Avoid contact with parents because you cannot forgive them? That’s when it can be important to make peace with your parents and reconcile.
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Bad relationship with parents
Many conflicts can arise between parents and children during adolescence, which later make it difficult for adult children to reconcile with their parents. How mother or father forgive and forgive? What is your relationship to your parents? Do you like to be with them or do you keep your distance? Have you completely broken off contact with your parents?
Many adult children have a disturbed relationship with their parents, perhaps because they had to put up with many psychological injuries in childhood, or because their parents still patronize them or put pressure on them through feelings of guilt.
On the other hand, parents are the most important caregivers in our lives and usually we owe a lot to them. Making peace with them and reconciling with them can be important not only for our relationship with them, but also for our salvation and coexistence with other people.
The process of detachment from parents
On the way from childhood to adulthood, we usually go through three phases. As a result, the relationship between parents and children also changes throughout life.
When we are little, parents are everything to us. They know everything, can do everything and we admire them immeasurably. We imitate them and defend them to others. With increasing maturity we take our parents then slowly from the pedestal. We discover that they don’t know everything, make mistakes, and sometimes fool us about.
In puberty, parents are finally the ultimate failures for us, our enemies who only want bad things for us. We can’t see an ounce of positivity in them and believe we know everything better.
As adults, when things are going ideally, we eventually get to the point of
- see our parents as they are.
- know both their strengths and weaknesses.
- Understand why they are like that and why they (have) behaved like that towards us.
- forgive them their mistakes and see them as people who, like all people, have their faults and weaknesses.
We arrive at an equal relationship, in which no one has to basically badmouth, condemn or patronize the other, in which no one needs the other for their physical and emotional survival.
Sometimes this is followed by IV. Phase, in which we take on the role of a parent with our parents when the parents z. B. needing care. The way up to III. Phase is sometimes very thorny and difficult. Some people persist all their life in the II. Phase. They blame their parents for having done everything wrong in upbringing and therefore their life is now messed up. Others remain in the I. Phase and do not manage to live according to their own ideas. They fulfill z. B. the career aspirations of their parents or live according to their values and guidelines.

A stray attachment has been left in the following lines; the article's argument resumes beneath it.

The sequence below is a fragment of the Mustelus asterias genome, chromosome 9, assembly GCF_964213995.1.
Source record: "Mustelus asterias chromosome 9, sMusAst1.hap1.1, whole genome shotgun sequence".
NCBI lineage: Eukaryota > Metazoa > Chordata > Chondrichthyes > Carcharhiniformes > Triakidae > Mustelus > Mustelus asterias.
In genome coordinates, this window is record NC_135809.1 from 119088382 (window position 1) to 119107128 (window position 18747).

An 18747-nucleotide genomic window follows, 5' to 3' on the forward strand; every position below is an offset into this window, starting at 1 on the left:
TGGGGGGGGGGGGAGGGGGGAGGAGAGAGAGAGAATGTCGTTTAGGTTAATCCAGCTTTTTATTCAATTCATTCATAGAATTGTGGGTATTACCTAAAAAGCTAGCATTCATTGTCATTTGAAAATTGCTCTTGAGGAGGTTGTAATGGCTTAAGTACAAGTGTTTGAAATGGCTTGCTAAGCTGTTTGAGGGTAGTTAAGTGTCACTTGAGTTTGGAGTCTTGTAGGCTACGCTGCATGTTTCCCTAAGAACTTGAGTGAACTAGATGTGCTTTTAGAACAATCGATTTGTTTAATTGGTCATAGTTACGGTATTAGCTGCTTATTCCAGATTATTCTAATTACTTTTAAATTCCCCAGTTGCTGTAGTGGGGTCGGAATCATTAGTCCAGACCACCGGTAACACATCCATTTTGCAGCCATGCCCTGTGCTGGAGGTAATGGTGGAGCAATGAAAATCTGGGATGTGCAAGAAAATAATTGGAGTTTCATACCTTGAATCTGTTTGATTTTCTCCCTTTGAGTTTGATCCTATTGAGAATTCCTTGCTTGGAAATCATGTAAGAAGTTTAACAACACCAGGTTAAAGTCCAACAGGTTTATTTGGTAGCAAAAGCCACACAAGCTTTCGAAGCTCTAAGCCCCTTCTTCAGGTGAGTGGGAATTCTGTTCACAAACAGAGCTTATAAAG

Others persist in II. Phase. They blame their parents for doing everything wrong in upbringing and therefore their lives are now messed up. Especially if they have had one or more traumatic experiences in childhood, have been physically or emotionally abused or mistreated by their parents, some see no way to move toward their parents and accept them as they are. Who to III. phase must come to terms with his parents and make peace with them: he must
- check whether what he remembers from childhood was correctly perceived and evaluated by him.
- get to know the parents’ point of view at that time.
- Expressing feelings such as anger and disappointment.
- Review the parents’ rules and develop their own rules.
Communication between parents and children
Talking with parents is very important to understand the roots of many of our behaviors and emotional reactions. we have copied many behaviors and attitudes from our parents. Many behaviors and attitudes we have developed out of a protest attitude towards the parents.
Many things we did against our will for fear of rejection. We have done many things against our will out of fear of guilt and a guilty conscience. So both adaptation and rebellion can be a sign of bondage. It is only when we have III. Once we have reached the third phase, we can decide freely, develop a feeling of love, enjoy visiting them, or even lovingly care for them.
Why is it often hard to talk to parents?
When we want to talk to our parents, mistakes can happen from our side as well as from the parents’ side.
We can exhibit the following inappropriate behaviors:
- We attack our parents and want to belittle them.
- We expect an admission of guilt from our parents when we call them on their mistakes.
- we do not conduct our conversation as adults but slip into the role of a child. For example, we become defiant, begin to sulk or react with protest, or give in and make ourselves small.
- We expect our parents to behave completely differently than they did in the past. For example, we expect them to praise us, show love, and be proud of us. However, this is unrealistic, because for this they would have to change fundamentally.
According to the psychotherapist Bloomfield, there are always four people present in a conversation with a parent: 1. our idea of the parents of how they should be; 2. how the parents actually are; 3. our parents’ idea of how we should be; 4. how we actually are.
Our parents might exhibit inappropriate behavior: